Device Makers Have Sought Preemption in Liability Lawsuits. What is Preemption? Preemption is legal concept that a number of medical device makers have used in liability lawsuits that have been filed over devices that received U.S. Food and Drug Administration (FDA) approval. While several device makers have sought preemption in liability lawsuits brought over alleged injuries associated with their medical devices, Medtronic, Inc. has very notably attempted to use preemption in much of its defense.
Our firm is pursuing lawsuits on behalf of individuals who have been injured by defective devices, including devices manufactured by Medtronic Inc. and Stryker, and who have had their lawsuits quashed over the legal device known as preemption.
Some Device Makers Continue to Utilize Preemption to Have Litigation Dismissed
Medtronic and Stryker attempted to have a lawsuit dismissed over their bone protein products and involved the off-label marketing of Stryker’s OP-1 Putty that was used with its Calstrux bone filler and Medtronic’s Infuse bone graft. In another case, Medtronic sought reconsideration of a ruling involving Infuse. In both cases, the justices ruled that preemption did not apply.
Most recently, the Supreme Court denied an order in a lawsuit brought against Medtronic that may help to stop the use of federal preemption in lawsuits brought over medical devices. The lawsuit involved was brought by a now-deceased man who allegedly became a paraplegic following surgery in which pain medication was infused into his spine. In this case, Medtronic was accused of neglecting to advise federal regulators about prior issues with its SynchroMed EL pump and catheter.
Medtronic argued that patients may not utilize state law to sue device makers for alleged violations of duty under federal law, according to Bloomberg News. The Appeals Court rejected the argument, which allowed the lawsuit to continue under Arizona state law.
Earlier Supreme Court decisions interpreted the federal law concerning medical device approval as limiting the types of lawsuits that may be brought, but a ruling in 2008 found that device makers may not be subject to “additional requirements under state product liability law,” Bloomberg News reported. In other words, individuals may sue under state rules deemed to be “parallel” to federal requirements. This most recent lawsuit, according to the Court of Appeals in San Francisco, found that the failure-to-warn claims were not preempted by the FDA’s supervision of medical devices and, therefore, met the requirements and is now able to proceed.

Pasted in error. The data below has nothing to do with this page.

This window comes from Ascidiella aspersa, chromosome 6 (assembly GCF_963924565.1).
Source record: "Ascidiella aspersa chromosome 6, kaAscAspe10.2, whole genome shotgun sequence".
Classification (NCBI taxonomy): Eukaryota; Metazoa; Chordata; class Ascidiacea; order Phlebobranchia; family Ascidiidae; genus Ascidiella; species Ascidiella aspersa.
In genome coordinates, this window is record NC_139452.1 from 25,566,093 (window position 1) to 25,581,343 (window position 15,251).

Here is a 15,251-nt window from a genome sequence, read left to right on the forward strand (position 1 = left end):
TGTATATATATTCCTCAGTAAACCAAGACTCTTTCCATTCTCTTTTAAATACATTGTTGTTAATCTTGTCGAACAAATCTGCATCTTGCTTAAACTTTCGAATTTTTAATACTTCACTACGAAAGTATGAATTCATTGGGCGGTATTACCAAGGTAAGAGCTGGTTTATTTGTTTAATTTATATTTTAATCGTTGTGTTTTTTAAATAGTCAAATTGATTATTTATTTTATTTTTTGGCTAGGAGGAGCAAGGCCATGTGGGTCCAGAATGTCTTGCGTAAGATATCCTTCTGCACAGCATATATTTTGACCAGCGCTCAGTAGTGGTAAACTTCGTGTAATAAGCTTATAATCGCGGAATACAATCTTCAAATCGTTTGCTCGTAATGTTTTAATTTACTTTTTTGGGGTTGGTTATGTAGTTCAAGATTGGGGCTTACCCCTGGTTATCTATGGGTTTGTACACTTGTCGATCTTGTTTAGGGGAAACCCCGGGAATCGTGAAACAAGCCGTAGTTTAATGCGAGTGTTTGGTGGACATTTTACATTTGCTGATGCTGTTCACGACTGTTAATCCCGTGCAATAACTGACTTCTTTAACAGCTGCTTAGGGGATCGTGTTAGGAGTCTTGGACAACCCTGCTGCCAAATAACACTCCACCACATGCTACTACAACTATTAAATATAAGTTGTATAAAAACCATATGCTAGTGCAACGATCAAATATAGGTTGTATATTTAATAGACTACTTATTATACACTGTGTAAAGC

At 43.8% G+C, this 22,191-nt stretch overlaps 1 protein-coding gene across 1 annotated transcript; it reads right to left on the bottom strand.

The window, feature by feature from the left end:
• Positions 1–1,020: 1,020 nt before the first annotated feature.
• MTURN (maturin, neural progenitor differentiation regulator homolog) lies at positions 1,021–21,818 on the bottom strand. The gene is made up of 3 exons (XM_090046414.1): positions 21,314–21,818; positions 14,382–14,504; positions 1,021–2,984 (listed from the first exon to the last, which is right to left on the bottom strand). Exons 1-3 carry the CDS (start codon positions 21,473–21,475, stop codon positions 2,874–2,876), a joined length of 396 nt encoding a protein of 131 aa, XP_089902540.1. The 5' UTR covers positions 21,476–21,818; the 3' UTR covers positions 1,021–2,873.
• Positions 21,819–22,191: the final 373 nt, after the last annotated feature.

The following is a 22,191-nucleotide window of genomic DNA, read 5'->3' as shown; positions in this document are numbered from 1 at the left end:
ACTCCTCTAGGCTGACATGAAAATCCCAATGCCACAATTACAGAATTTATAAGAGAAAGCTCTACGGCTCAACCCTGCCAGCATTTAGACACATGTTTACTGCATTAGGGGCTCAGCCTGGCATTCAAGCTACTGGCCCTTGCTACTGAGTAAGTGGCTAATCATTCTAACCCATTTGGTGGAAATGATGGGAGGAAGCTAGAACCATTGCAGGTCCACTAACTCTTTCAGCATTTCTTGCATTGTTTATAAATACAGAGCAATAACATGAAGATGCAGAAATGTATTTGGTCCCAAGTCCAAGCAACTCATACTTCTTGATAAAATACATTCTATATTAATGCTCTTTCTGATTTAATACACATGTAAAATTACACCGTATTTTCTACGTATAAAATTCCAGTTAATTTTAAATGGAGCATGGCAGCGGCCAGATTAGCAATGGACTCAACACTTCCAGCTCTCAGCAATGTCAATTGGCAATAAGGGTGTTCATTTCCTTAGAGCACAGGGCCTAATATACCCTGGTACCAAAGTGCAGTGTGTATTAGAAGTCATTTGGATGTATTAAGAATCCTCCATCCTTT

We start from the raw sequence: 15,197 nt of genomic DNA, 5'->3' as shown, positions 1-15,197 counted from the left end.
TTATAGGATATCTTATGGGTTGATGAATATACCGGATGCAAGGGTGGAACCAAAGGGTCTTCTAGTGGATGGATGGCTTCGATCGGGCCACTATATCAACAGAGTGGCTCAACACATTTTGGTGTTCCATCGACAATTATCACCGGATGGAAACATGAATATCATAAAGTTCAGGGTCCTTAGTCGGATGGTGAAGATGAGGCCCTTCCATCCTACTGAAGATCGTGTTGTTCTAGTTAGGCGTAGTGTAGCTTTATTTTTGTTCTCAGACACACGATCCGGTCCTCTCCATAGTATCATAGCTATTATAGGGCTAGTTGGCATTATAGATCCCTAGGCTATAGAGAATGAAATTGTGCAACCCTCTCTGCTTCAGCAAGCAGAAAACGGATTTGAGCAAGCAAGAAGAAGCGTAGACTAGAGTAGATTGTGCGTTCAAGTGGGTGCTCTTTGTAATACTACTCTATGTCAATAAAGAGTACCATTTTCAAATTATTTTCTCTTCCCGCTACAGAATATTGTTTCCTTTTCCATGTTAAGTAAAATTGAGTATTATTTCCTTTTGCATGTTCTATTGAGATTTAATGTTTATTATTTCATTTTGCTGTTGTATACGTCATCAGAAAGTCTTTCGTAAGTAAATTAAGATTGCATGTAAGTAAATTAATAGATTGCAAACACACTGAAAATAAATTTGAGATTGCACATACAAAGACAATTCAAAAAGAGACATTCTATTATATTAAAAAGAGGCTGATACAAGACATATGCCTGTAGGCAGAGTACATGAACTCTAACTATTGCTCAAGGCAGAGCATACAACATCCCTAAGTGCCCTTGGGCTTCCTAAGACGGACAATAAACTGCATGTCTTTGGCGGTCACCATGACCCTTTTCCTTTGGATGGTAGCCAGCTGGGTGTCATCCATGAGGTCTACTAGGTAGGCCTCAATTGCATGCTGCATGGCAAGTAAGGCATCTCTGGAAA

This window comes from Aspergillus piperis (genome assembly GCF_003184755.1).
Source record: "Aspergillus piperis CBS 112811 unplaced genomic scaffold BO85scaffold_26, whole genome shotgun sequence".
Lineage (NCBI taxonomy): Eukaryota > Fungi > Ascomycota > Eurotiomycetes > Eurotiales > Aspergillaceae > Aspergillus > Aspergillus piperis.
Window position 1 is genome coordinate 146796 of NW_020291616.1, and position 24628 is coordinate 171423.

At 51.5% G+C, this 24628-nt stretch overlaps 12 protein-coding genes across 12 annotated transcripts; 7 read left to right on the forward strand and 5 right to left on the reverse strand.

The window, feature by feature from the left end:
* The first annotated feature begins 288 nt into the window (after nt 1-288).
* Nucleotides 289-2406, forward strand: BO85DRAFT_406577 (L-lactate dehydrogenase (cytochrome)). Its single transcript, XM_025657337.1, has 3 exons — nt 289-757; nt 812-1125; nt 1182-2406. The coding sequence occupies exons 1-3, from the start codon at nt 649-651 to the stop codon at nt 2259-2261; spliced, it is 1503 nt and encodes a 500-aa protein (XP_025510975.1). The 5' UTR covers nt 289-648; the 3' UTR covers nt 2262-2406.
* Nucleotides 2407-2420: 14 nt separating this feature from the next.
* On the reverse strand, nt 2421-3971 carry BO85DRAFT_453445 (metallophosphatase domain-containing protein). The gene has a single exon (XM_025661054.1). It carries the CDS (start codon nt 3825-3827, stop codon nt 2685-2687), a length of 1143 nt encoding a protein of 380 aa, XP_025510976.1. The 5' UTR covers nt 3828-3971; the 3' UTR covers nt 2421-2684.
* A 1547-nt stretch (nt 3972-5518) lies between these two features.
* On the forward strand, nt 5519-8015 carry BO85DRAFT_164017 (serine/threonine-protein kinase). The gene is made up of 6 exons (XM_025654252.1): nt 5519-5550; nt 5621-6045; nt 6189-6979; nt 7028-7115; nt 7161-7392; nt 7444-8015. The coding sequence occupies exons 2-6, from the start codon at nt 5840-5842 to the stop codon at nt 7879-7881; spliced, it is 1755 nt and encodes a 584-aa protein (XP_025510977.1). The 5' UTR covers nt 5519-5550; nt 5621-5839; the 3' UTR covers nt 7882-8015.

Medtronic has long sought to have a number of courts across the country stop the device maker from being sued over federal preemption in every claim that has involved devices that received Premarket Approval (PMA) by the U.S. Food and Drug Administration (FDA). Experts believe that Medtronic was seeking to resolve a gap in its litigation strategy by filing numerous preemption motions nationwide.
Preemption Attempts Met with Minimal Success
Medtronic had been using the preemption argument in a number of courts with minimal success and mounting lawsuits have rejected the review of applicable state law and statutes, including at least three other Circuit Courts of Appeal. The device maker also claimed the Court’s denial in two prior cases was meaningless in an attempt to skirt the views of the Solicitor General of the United States. The Supreme Court seeks out these views on these types of requests to review cases. Many see these moves as burdening the Court system with frivolous motions with no legal basis.
If the FDA does not specifically provide for a preemption of a medical device, then that device is not covered under legal preemption. If a device does have specific preemption from the FDA, state court actions may be maintained if device makers are just looking for restitution on state claims that are parallel to federal requirements and that do not seek to change federal requirements.